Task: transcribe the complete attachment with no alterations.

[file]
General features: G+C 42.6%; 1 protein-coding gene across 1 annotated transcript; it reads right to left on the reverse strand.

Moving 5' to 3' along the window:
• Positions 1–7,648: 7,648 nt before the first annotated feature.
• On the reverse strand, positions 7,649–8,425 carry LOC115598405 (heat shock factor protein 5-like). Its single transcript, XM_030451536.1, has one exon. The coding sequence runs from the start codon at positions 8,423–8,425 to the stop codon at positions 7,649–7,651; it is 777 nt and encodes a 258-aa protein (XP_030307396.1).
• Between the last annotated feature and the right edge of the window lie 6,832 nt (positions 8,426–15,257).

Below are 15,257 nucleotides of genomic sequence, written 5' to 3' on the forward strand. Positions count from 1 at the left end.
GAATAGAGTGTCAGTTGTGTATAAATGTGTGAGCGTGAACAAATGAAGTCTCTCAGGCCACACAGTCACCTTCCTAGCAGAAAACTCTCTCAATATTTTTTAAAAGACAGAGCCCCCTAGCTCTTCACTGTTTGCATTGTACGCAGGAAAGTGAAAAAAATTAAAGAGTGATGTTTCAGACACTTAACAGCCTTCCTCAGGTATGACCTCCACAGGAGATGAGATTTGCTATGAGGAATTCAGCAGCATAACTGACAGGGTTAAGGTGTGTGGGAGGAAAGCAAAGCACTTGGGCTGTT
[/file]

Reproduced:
General features: G+C 42.6%; 1 protein-coding gene across 1 annotated transcript; it reads right to left on the reverse strand.

Moving 5' to 3' along the window:
• Positions 1–7,648: 7,648 nt before the first annotated feature.
• On the reverse strand, positions 7,649–8,425 carry LOC115598405 (heat shock factor protein 5-like). Its single transcript, XM_030451536.1, has one exon. The coding sequence runs from the start codon at positions 8,423–8,425 to the stop codon at positions 7,649–7,651; it is 777 nt and encodes a 258-aa protein (XP_030307396.1).
• Between the last annotated feature and the right edge of the window lie 6,832 nt (positions 8,426–15,257).

Below are 15,257 nucleotides of genomic sequence, written 5' to 3' on the forward strand. Positions count from 1 at the left end.
GAATAGAGTGTCAGTTGTGTATAAATGTGTGAGCGTGAACAAATGAAGTCTCTCAGGCCACACAGTCACCTTCCTAGCAGAAAACTCTCTCAATATTTTTTAAAAGACAGAGCCCCCTAGCTCTTCACTGTTTGCATTGTACGCAGGAAAGTGAAAAAAATTAAAGAGTGATGTTTCAGACACTTAACAGCCTTCCTCAGGTATGACCTCCACAGGAGATGAGATTTGCTATGAGGAATTCAGCAGCATAACTGACAGGGTTAAGGTGTGTGGGAGGAAAGCAAAGCACTTGGGCTGTT